78. Changing sensitivity of machine learning algorithms and performing a receiver-operator characteristic curve

This post is also available as a PDF, a Jupyter Notebook and a Py file.

roc

With machine learning we may want to change the sensitivity of an algorithm such that a high or lower threshold would be necessary to classify some data as ‘positive’. For example, in cancer screening it may be judged to preferable to err towards classifying someone as ‘possible cancer’ rather than ‘probable not cancer’ to ensure as few people with cancer are missed by the screen. As we increase the sensitivity in this way we will miss fewer real positives, but at the cost of generating more false positives (those without cancer who are classified as ‘possible cancer’).

Rather than taking a predicted classification output we take a probability estimate output that is balanced between two classes. For example the output may be 0.61 for class 1 (no cancer) and 0.39 for class 2 (cancer). Ordinarily the model will classify this patient as ‘no cancer’. But we may set our threshold for classification of cancer at 0.3 for the cancer class, in which case this same patient will be classified as ‘cancer’. That means any classification that has at least a 30% probability of being cancer is classified as cancer.

In order to change the sensitivity of the model we train the model as usual, but instead of using .predict to obtain classification, we use .predict_proba. For each patient this will return the probabilities of being either ‘no cancer’ or ‘cancer’. We compare the outputted probability of being cancer with our desired threshold.

A ‘receiver operating characteristic (ROC) curve’ is a common way of displaying the trade-off between identifying all true positives, and incorrectly labelling a person as a positive (that they have cancer, for example) when they do not.

ROC curve plots two measures:

  • False positive rate (on the x axis): This is the proportion of real negatives (no cancer) that are mistakenly classified as positive (cancer).
  • True positive rate (y axis): This is the proportion of true positives (cancer) correctly identified as positive.

Ideally we want to identify all true positives with no false positives.

In the code below we will train the model, and we will will adjust the threshold of classification in a loop. In order to get the best quality results we will use k-fold stratification to run the model 10 times, with each sample being used once and only as a test sample (rather than training sample). The ‘stratified’ form of the k-fold method ensures that all training/test splits have a consistent split between cancer and non-cancer patients (being representative of the data set as a whole). Please see lesson 75 for more details on the k-fold stratification method.

We will use a linear regression model. Note that some other machine learning models, will output their probability classification with .decision_function rather than .predict_proba. Here are the methods for probability output for the common ml methods in sckit learn.

  • Logistic regression: predict_proba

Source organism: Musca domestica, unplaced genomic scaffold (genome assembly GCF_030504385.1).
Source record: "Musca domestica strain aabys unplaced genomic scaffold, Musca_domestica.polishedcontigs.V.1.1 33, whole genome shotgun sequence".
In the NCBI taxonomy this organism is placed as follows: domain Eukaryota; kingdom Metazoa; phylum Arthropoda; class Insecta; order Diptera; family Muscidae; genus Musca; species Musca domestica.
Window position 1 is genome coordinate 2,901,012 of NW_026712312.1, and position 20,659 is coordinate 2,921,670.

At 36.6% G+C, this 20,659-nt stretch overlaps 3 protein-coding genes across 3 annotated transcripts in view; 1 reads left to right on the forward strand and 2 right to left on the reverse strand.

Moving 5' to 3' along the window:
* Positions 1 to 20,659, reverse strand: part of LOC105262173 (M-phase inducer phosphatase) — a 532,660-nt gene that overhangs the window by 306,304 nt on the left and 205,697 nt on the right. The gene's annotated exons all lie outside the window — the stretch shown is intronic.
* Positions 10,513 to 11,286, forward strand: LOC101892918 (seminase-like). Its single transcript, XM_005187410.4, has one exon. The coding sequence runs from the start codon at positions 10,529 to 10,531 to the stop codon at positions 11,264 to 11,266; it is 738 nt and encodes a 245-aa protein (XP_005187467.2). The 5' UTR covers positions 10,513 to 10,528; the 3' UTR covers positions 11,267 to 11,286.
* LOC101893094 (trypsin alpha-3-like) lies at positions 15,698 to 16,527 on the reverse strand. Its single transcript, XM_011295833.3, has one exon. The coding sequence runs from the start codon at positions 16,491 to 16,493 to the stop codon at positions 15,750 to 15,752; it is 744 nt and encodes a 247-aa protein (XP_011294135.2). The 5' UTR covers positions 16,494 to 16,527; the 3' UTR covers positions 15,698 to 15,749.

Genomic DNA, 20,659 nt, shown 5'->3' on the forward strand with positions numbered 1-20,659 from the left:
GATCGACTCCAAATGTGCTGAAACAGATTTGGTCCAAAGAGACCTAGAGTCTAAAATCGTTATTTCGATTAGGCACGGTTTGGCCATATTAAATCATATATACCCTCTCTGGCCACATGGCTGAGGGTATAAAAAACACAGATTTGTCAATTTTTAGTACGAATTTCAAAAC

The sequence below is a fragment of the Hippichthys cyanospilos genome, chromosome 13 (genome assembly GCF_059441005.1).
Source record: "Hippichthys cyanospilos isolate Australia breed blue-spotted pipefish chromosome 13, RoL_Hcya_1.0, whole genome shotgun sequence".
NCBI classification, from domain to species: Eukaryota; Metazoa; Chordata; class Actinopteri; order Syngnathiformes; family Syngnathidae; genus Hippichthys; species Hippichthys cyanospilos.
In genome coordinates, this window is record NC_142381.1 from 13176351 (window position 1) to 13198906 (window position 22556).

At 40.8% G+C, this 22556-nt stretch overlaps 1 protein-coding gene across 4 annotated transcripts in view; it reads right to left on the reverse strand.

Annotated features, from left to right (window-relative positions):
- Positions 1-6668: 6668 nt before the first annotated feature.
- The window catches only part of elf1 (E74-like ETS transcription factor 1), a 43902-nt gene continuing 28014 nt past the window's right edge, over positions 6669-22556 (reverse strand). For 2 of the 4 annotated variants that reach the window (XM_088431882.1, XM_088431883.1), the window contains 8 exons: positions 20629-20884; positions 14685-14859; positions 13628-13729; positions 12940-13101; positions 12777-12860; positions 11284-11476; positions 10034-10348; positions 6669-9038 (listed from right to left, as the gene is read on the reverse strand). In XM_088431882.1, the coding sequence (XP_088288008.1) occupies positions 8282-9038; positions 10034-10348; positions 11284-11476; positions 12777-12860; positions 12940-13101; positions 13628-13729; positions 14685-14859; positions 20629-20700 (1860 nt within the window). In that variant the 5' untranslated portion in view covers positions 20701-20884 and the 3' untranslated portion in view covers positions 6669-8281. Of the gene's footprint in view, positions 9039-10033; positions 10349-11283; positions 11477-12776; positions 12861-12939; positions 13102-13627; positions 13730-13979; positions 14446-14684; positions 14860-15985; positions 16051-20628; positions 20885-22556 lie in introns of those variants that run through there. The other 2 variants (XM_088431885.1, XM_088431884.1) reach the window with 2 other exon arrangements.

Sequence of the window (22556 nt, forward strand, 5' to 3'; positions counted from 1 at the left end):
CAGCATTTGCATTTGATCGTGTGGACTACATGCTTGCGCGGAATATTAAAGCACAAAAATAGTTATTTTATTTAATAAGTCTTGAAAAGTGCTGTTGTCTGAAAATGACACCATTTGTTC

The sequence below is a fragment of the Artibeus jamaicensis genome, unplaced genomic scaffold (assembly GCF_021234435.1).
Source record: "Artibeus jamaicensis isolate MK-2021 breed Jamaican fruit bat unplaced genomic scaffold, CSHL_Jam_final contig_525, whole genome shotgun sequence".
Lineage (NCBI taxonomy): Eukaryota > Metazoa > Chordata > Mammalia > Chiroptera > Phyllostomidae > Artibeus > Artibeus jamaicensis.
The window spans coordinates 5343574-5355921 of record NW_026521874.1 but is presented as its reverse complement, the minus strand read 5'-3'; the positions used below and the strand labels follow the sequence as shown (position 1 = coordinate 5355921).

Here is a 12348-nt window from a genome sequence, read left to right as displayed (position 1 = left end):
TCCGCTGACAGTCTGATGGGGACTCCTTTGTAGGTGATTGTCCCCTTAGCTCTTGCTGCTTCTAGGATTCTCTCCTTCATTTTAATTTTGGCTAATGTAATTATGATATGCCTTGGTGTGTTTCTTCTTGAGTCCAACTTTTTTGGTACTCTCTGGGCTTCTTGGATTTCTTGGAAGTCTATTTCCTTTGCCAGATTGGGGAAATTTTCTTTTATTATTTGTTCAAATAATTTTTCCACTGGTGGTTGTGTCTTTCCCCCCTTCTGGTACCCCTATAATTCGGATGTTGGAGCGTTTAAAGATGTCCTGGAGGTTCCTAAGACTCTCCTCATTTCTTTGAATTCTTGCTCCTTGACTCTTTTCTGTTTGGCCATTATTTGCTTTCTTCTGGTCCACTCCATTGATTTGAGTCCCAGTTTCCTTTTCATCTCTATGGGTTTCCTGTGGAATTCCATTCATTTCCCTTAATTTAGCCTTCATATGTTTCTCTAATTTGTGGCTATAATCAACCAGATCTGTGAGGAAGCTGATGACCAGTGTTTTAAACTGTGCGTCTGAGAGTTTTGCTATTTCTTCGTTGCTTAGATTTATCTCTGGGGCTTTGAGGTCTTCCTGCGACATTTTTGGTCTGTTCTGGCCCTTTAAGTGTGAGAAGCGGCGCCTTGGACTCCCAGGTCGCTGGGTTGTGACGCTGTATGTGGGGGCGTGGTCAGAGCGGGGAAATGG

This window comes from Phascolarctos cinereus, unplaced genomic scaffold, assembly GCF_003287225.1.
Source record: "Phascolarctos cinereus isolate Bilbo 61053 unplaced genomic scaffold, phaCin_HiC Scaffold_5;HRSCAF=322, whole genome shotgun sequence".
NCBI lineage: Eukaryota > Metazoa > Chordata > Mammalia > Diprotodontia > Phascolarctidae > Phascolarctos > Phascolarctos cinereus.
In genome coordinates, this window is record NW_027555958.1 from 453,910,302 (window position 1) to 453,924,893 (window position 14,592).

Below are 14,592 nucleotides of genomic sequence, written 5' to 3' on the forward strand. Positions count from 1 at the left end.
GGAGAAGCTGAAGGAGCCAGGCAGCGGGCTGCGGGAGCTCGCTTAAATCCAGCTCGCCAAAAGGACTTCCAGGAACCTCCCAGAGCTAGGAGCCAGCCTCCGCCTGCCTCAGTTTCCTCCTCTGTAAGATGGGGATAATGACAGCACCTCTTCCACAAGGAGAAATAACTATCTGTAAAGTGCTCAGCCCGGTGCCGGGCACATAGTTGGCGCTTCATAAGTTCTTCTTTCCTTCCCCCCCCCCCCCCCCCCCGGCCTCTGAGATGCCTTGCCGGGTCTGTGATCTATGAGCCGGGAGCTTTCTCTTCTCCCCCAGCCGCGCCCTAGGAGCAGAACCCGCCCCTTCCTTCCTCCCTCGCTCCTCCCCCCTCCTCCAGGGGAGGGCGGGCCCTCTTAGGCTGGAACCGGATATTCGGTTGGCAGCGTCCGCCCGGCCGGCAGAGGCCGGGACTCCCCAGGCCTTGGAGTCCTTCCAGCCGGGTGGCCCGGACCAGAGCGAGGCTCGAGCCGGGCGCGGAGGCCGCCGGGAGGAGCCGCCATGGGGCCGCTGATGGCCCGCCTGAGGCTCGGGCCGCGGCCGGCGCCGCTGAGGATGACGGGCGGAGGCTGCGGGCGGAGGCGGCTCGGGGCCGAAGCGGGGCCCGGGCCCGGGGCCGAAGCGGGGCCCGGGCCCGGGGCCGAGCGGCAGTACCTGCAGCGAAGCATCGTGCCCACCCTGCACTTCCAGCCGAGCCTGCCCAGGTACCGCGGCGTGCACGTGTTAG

• Random Forests: predict_proba
  • Support Vector Machines: decision_function
  • Neural Networks (mlp): predict_proba

Let’s look at some code. In order to demonstrate the trade off we’ll use the Winsonsin Breast Cancer data set, but we will make it much harder for the model to be accurate by only using the first two features from each patient.

Scikit learn has some automated methods for ROC production, but here we will do it ‘manually’ to see what is happening.

For more on ROC curves see https://en.wikipedia.org/wiki/Receiver_operating_characteristic

We’ll start by loading modules that will used throughout the code:

In [16]:
import numpy as np
import pandas as pd

Now we will define the function to load the data. Remember we are deliberately only using two features per patient here the make the trade-off in sensitivity of the algoirthm clearer. You would not normally do this!

In [17]:
def load_data():
    """Load data from appropriate source. Here we load data from scikit
    learn's buil in data sets, but we restrict the feature data to two columns
    in order to demonstrate changing sensitivity of the model"""
    
    from sklearn import datasets
    
    data_set = datasets.load_breast_cancer()
    X=data_set.data[:,0:2]
    y=data_set.target
    return X, y

Now we will define the function to normalise the data.

In [18]:
def normalise (X_train,X_test):
    """Normalise X data, so that training set has mean of zero and standard
    deviation of one"""
    
    from sklearn.preprocessing import StandardScaler
    # Initialise a new scaling object for normalising input data
    sc=StandardScaler() 
    # Set up the scaler just on the training set
    sc.fit(X_train)
    # Apply the scaler to the training and test sets
    X_train_std=sc.transform(X_train)
    X_test_std=sc.transform(X_test)
    
    # Return normalised data
    return X_train_std, X_test_std

Next wi will define the function that will provide us with ‘k’ (which we will later set to 10) different training/test splits so that each sample is used once and only once as a test sample.

In [19]:
def set_up_k_fold_splits(k):
    """Set up K-fold splits. This will divide data into k sets such that each
    data points is used once and only once in the test set. Each test/training
    split has same balance of y (the classified outcome) as the whole data
    set"""
    
    from sklearn.model_selection import StratifiedKFold